I'm just saying that ULA is composed of some of the most knowledgeable managers and engineering on the world of aerospace. And they can see the writing on the wall. They know their market and their customers. And the did noticed how NASA, DoD, NRO and all relevant clients have accepted flying on reused boosters after about five years of reuse operations. So, the future is pretty clear.
They might have a huge liability for taking the hard and audacious decisions that need to be made, because of their parent companies. But neither is really ready to compete in a commercial market (just watch Boeing Space and Launch performance with SLS and Starliner). Their only chance to stay relevant is that ULA succeeds. And the recent Kuiper order might have give them enough revenue to self finance such development.
Please not that at this time having a fully reusable booster is de rigueur, but the upper stage is still being traded all the way. Look at Neutron vs StarShip vs NewGlenn, and we still don't know that the European, Japanese, Chinese and the rest are trading.
So ULA will probably have a follower approach, where they take the best practices and apply them to a completely new design. Their MLP based launch site gives them a lot of flexibility. They have already mastered all relevant propellants, and with SMART they will learn a lot about atmospheric interface. In other words, they do have a chance.
I'm not saying it's simple nor that they will succeed. But as a follower who caters to premium clientele, they do have a fighting chance.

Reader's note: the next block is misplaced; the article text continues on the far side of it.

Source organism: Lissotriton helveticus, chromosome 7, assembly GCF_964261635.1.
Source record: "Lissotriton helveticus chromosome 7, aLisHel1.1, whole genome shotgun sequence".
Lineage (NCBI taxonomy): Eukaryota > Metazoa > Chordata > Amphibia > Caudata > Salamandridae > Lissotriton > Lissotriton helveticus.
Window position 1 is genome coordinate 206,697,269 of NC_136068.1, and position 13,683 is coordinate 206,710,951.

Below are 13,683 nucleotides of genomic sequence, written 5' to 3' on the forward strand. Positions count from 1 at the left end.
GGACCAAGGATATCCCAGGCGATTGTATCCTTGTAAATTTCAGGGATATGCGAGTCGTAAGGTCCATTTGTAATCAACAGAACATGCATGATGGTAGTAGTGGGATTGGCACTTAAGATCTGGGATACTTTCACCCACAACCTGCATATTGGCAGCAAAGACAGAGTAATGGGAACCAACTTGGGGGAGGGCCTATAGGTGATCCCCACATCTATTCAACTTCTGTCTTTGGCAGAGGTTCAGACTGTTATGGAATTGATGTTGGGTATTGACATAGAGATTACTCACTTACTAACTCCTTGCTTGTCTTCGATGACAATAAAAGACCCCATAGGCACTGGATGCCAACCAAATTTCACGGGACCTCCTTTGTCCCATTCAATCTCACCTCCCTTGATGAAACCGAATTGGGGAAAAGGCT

Offline su27k

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Re: Reuse business case
« Reply #757 on: 04/14/2022 02:52 am »
I'm just saying that ULA is composed of some of the most knowledgeable managers and engineering on the world of aerospace. And they can see the writing on the wall.

I'm not sure they can. To fix the problem you first have to admit you have a problem, I see no sign that they think being expendable is a problem. A good first step would be recant the Sowers excel and the whole "first stage needs 10 flights to break even" non-sense, i.e. the thing started this thread in the first place, they're not doing that. In fact I think the Amazon deal would embolden them to stick to "expendable is best" camp, from their POV they won that with expendable, and reusable Falcon 9 didn't get any launches.

Offline Surfdaddy

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Re: Reuse business case
« Reply #758 on: 04/14/2022 04:23 am »
I'm just saying that ULA is composed of some of the most knowledgeable managers and engineering on the world of aerospace. And they can see the writing on the wall.